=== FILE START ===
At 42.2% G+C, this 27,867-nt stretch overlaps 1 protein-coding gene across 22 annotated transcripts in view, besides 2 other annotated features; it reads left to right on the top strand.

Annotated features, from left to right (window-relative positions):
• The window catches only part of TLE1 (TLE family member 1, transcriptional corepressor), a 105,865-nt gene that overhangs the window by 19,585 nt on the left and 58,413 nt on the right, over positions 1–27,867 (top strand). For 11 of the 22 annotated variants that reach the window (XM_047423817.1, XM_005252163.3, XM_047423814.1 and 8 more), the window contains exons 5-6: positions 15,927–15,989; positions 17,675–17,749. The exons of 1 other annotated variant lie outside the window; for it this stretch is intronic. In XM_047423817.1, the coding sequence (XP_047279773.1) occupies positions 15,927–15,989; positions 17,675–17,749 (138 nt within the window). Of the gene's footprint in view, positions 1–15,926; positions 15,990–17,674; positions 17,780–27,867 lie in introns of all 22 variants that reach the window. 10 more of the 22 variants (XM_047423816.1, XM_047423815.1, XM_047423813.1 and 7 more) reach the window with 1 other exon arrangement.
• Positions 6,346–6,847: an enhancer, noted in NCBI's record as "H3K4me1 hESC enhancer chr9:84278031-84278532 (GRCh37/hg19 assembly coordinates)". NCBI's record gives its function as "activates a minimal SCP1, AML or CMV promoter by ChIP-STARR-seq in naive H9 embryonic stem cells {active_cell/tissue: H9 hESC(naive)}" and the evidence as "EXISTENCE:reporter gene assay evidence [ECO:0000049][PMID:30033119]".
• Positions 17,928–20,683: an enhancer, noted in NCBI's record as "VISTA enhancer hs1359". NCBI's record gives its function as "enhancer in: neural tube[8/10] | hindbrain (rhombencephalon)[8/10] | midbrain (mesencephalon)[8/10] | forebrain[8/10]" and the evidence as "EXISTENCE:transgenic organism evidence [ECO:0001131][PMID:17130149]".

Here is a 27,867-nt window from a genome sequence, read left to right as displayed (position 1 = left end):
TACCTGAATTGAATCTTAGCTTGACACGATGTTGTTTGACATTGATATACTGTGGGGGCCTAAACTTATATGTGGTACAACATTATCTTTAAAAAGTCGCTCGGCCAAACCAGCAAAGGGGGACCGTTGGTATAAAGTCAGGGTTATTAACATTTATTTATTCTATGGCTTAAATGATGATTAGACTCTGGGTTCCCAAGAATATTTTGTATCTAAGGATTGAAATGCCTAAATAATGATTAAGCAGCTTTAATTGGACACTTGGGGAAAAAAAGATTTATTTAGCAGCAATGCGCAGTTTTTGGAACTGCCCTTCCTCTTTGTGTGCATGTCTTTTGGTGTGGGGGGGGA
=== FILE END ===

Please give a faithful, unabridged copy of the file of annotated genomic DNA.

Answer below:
At 42.2% G+C, this 27,867-nt stretch overlaps 1 protein-coding gene across 22 annotated transcripts in view, besides 2 other annotated features; it reads left to right on the top strand.

Annotated features, from left to right (window-relative positions):
• The window catches only part of TLE1 (TLE family member 1, transcriptional corepressor), a 105,865-nt gene that overhangs the window by 19,585 nt on the left and 58,413 nt on the right, over positions 1–27,867 (top strand). For 11 of the 22 annotated variants that reach the window (XM_047423817.1, XM_005252163.3, XM_047423814.1 and 8 more), the window contains exons 5-6: positions 15,927–15,989; positions 17,675–17,749. The exons of 1 other annotated variant lie outside the window; for it this stretch is intronic. In XM_047423817.1, the coding sequence (XP_047279773.1) occupies positions 15,927–15,989; positions 17,675–17,749 (138 nt within the window). Of the gene's footprint in view, positions 1–15,926; positions 15,990–17,674; positions 17,780–27,867 lie in introns of all 22 variants that reach the window. 10 more of the 22 variants (XM_047423816.1, XM_047423815.1, XM_047423813.1 and 7 more) reach the window with 1 other exon arrangement.
• Positions 6,346–6,847: an enhancer, noted in NCBI's record as "H3K4me1 hESC enhancer chr9:84278031-84278532 (GRCh37/hg19 assembly coordinates)". NCBI's record gives its function as "activates a minimal SCP1, AML or CMV promoter by ChIP-STARR-seq in naive H9 embryonic stem cells {active_cell/tissue: H9 hESC(naive)}" and the evidence as "EXISTENCE:reporter gene assay evidence [ECO:0000049][PMID:30033119]".
• Positions 17,928–20,683: an enhancer, noted in NCBI's record as "VISTA enhancer hs1359". NCBI's record gives its function as "enhancer in: neural tube[8/10] | hindbrain (rhombencephalon)[8/10] | midbrain (mesencephalon)[8/10] | forebrain[8/10]" and the evidence as "EXISTENCE:transgenic organism evidence [ECO:0001131][PMID:17130149]".

Here is a 27,867-nt window from a genome sequence, read left to right as displayed (position 1 = left end):
TACCTGAATTGAATCTTAGCTTGACACGATGTTGTTTGACATTGATATACTGTGGGGGCCTAAACTTATATGTGGTACAACATTATCTTTAAAAAGTCGCTCGGCCAAACCAGCAAAGGGGGACCGTTGGTATAAAGTCAGGGTTATTAACATTTATTTATTCTATGGCTTAAATGATGATTAGACTCTGGGTTCCCAAGAATATTTTGTATCTAAGGATTGAAATGCCTAAATAATGATTAAGCAGCTTTAATTGGACACTTGGGGAAAAAAAGATTTATTTAGCAGCAATGCGCAGTTTTTGGAACTGCCCTTCCTCTTTGTGTGCATGTCTTTTGGTGTGGGGGGGGA